Over the last few months, we’ve spotlighted the Mexican free-tailed bat and the big brown bat. Next up in our series of highlights on different bat species is the little brown bat (scientific name Myotis lucifugus).

In this piece, we’ll talk all about the little brown bat, including where it lives and what makes it unique!

The Little Brown Bat

Whether you call it by its more formal name, little brown myotis, or stick with little brown bat, this is a bat species that you’ll find all over the forested areas of the United States, from Alaska and Newfoundland down through Southern California and northern New Mexico. They’re partial to forested areas that lie next to a body of fresh water.

You won’t just find them in forested areas, however. This versatile species has homes in mountainous areas too. Perhaps most importantly, little brown bats are very comfortable with humans, which is why you’re likely to find them in all kinds of man-made structures (and why we see them so much in our line of work). They especially like attics.

When they are living in nature, little brown bats roost inside the cavities and crevices of trees or under rocks. They use roosts to stay warm and as a way to avoid predation, and they generally need three different kinds of roosts: day roosts, night roosts, and hibernation roosts.

What Makes Them Unique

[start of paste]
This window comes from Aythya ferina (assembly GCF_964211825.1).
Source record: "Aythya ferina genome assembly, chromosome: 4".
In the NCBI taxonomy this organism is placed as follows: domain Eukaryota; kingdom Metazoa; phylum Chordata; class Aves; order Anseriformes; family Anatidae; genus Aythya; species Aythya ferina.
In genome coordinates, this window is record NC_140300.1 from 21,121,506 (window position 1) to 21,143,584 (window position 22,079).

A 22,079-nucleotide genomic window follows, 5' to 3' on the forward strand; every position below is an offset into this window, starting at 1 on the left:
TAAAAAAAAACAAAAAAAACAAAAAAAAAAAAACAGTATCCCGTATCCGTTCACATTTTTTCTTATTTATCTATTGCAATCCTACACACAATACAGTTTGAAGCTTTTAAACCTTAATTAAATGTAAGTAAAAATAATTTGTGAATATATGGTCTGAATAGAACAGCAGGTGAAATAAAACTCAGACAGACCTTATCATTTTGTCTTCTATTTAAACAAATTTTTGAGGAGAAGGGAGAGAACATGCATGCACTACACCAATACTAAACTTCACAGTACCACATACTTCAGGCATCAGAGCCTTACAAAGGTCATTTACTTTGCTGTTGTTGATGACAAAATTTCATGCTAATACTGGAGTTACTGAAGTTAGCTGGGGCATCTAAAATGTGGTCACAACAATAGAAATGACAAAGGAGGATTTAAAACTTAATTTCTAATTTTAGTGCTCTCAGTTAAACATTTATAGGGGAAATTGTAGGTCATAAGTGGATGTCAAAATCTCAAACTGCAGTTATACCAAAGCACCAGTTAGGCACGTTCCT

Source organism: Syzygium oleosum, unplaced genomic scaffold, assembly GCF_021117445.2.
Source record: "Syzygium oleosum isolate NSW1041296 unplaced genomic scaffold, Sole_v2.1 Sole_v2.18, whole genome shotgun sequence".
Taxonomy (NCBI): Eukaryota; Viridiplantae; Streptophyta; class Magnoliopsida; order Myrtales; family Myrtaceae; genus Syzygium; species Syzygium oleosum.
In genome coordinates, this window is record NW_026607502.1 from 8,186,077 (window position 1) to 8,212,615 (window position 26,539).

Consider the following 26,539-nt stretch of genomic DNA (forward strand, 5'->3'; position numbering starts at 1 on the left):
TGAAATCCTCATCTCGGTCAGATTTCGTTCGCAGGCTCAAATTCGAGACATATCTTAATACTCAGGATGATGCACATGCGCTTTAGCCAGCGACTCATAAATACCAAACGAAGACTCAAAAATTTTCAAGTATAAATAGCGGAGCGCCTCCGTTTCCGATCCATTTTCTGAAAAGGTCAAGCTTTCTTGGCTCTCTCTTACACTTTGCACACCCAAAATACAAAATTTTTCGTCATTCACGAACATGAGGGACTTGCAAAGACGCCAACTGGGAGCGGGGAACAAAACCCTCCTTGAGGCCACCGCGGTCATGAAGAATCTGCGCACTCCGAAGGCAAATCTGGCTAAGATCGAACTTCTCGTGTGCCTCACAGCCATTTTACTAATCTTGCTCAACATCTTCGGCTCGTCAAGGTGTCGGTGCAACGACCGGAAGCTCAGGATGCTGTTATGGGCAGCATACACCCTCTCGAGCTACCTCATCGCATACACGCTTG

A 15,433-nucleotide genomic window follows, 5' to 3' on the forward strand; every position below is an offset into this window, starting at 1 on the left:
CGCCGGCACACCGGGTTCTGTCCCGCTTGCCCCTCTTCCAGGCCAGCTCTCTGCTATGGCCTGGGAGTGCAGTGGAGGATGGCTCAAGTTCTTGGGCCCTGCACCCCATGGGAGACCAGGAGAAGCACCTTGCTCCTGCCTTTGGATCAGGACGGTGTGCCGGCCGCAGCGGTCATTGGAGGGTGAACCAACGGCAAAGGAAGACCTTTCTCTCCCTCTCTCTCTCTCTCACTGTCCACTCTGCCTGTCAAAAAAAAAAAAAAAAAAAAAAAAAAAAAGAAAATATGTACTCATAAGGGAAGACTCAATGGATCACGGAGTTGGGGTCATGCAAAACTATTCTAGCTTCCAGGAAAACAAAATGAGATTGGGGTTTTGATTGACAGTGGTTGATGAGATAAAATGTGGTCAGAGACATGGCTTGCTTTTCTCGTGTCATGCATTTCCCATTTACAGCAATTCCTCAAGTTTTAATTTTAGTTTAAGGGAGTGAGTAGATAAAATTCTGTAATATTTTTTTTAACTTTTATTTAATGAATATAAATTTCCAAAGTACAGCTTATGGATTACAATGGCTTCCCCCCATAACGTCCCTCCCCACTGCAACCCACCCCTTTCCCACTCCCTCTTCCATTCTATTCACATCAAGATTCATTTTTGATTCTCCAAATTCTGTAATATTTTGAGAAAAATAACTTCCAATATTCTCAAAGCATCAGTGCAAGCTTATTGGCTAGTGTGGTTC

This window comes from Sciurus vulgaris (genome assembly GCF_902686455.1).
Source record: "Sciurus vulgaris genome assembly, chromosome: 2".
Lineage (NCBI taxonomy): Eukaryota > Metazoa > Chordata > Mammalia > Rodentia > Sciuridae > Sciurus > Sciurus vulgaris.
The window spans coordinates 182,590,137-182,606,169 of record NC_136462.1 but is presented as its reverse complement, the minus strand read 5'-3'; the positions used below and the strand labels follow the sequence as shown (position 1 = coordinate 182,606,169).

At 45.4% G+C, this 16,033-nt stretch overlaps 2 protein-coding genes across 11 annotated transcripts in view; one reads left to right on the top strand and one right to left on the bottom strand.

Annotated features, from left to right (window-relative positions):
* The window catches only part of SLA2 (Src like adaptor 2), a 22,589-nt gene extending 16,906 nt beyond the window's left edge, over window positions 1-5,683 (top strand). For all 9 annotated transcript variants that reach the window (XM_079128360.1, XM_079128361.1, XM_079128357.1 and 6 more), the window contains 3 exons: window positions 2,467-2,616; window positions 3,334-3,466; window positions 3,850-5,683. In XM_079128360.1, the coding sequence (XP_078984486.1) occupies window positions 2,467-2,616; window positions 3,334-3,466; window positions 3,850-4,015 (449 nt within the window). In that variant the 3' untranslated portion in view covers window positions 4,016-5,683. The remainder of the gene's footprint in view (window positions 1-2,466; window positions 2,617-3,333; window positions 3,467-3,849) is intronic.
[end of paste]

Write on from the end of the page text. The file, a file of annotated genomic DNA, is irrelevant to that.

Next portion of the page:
Perhaps one of the most interesting things about little brown bats is just how little they are! They weigh between 0.18 and 0.49 ounces, with an average total length of just 3.43 inches.

They’re also known for their glossy fur and its brown or reddish-brown shade.

As for their diet, Little Brown Bats enthusiastically chow down on aquatic insects like mosquitoes, midges, mayflies, and caddisflies, as well as land insects like moths and beetles. What’s most exciting is the astonishing rate at which they eat: 1,200 insects in an hour!

You can expect a little brown bat to live just six to seven years on average, with the male living longer than the female. It’s possible for these bats to live well past ten years. This lifespan is in stark contrast to the big brown bat, which can live eighteen to twenty years!

If you encounter a little brown bat, big brown bat, or any other type of bat in your office or at home, don’t hurt it! Give us a call, and we can use our exclusion techniques to remove it and relocate it somewhere safe, completely humanely. It’s a win-win when you can have the bats out, and the bats can keep living somewhere else.

Your local bat removal expert,

Get Bats Out Owner and President Michael KoskiMichael Koski

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